Photo by Niqui Carter

Although Tommy Pico has lived in New York for 14 years, his roots are here in San Diego. He left the Viejas Indian reservation of the Kumeyaay nation when he was 18 years old to attend Sarah Lawrence College, but his experience growing up on the reservation informs a good portion of his astonishing poetry debut, IRL, published this month by Birds, LLC.

Told in streams of unconventionally punctuated sentences, IRL is peppered with Internet slang, acronyms and abbreviations. The entire book is made of “a single long poem with a narrative undertone,” Pico says.

Reading IRL [Internet slang for “in real life”] is like looking over the shoulder of a young gay artist as he scrolls through various social media feeds searching for sex, inspiration, a relief from the stultifying boredom of a hot Brooklyn summer, and finding something else. On the page the poem is compressed into a narrow column of words that stretches for almost 100 pages, like an epic monologue in messages:

Where I’m from,
in the valley I lived in
for thousands of years,
once someone has passed
or pushed or pressed
into the next life that I don’t
believe in, their name
is forbidden. Reference them,
but don’t use the name bc
it distracts them from
heaven Sullies the peace
they rest in. I don’t want to be
a sullier.

The narrator of IRL struggles to assimilate whether he’s back home on the rez or navigating the streets and subways of his adopted home in Brooklyn.

“The character is really struggling where I don’t,” Pico says. “I found very early you can never get away from yourself. I don’t have that kind of anxiety but it felt really important for the character I was writing to be conflicted.”

This anxious search tends to go in one of two directions: forward into a projection of pleasure the night might bring or back to the past and the poet’s “expressions of Indian-ness.”

It would be easy to cherry pick quotes from either and make a case that the author is making a statement about the way social media disconnects us from the past or interferes with our ability to connect in real life, but the poem’s format makes these strands impossible to separate.

“I think by necessity they have to be coiled together. They are indelible parts of myself,” Pico says.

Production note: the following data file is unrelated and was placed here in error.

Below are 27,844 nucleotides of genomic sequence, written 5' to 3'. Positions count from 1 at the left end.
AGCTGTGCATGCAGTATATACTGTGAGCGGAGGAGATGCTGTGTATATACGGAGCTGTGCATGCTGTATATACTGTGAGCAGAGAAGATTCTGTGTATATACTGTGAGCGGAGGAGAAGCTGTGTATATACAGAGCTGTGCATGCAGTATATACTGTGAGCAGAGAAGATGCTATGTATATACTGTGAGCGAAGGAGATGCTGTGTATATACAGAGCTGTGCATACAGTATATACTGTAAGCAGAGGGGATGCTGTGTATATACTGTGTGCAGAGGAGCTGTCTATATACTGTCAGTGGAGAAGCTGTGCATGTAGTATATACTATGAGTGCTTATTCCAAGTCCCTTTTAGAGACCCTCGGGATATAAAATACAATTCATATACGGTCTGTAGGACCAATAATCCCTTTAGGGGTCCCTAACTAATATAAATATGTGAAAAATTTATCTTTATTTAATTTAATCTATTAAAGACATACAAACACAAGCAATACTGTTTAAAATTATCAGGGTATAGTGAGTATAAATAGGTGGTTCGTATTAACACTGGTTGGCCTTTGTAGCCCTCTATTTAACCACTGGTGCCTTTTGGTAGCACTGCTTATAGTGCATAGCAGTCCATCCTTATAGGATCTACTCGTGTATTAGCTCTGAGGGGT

Pico has a great deal to say on a number of topics. “Rooftop/parties r the payday/ of summer” appears on the same page as “Tradition is a cage,/like an Edward Curtis pic/of high copper cheekbones—/totemic, fabricated.”

There’s a tendency to think that IRL is no different than being online where cultural criticism (“I survive seven generations/into a post-apocalyptic America/that started in 1492. Maybe/you’ll live too?”) sits along side artful musings (“The thing that compels you/to sing? Don’t then challenge/it to a singing contest.”).

But it’s unlikely your “friends” are as clever or courageous as Pico—either on screen or IRL.

The Travelers Club Reading
Photo by Anders Murillo


Going to Warwick’s: One of our favorite independent bookstores, Warwick’s in La Jolla always has a solid lineup of local and international authors stopping in to promote. If we had to pick just a few, try not to miss Gina Frangello discussing her excellent new novel, Every Kind of Wanting, with CityBeat’s Jim Ruland on Monday, Sept. 19, at 7:30 p.m. We’re also excited to hear/read Pulitzer Prize-winner Geraldine Brooks (7:30 p.m., Thursday, Oct. 20), actress and environ mentalist Jane Alexander (7:30 p.m., Wednesday, Oct. 19), and neuroscience genius Daniel Levitin (7:30 p.m., Monday, Nov. 14).

Voices raised: Local writer Andres Murillo, working under the name The Travelers Club, has been holding some awesome spoken word readings at The CHRCH in Barrio Logan emphasizing San Diego’s vast community of minority voices. Dubbed The Color Theory, the next reading on Wednesday, Sept. 28, at 7 p.m. will feature notable names like Manuel Paul Lopez, Hari Aluri, Lizz Huerta and over a dozen more.

Something sweet: For those whose reading habits mostly consist of trying to learn how to whip something up in the kitchen, local health expert Laura Marquis will be promoting her new cookbook, Sweets in the Raw: Naturally Healthy Desserts, on Sunday, Sept. 25, at noon at Warwick’s in La Jolla ( On Sunday, Nov. 6, at 11 a.m. at The Chino Farm in Rancho Santa Fe, James Beard Award-winning baker Nancy Silverton will be serving up some tasty bites and promoting her new book, Mozza at Home, which was co-written by local journalist Carolynn Carreño.

Banned for life: Grossmont College’s annual Fall Readings Series never disappoints and this year will honor National Banned Books Week with a reading on Thursday, Sept. 29, at 2 p.m. from novelist Matt de la Pena (Mexican White Boy, Ball Don’t Lie), who was the first Latino to win the Newberry Prize in literature. Also save the date for the Lester Bangs Memorial Reading on Tuesday, Oct. 25, at 7 p.m. The annual event will feature readings, film screenings and discussions about Bangs, a Grossmont alumnus and “America’s Greatest Rock Critic.”


See all events on Friday, Dec 9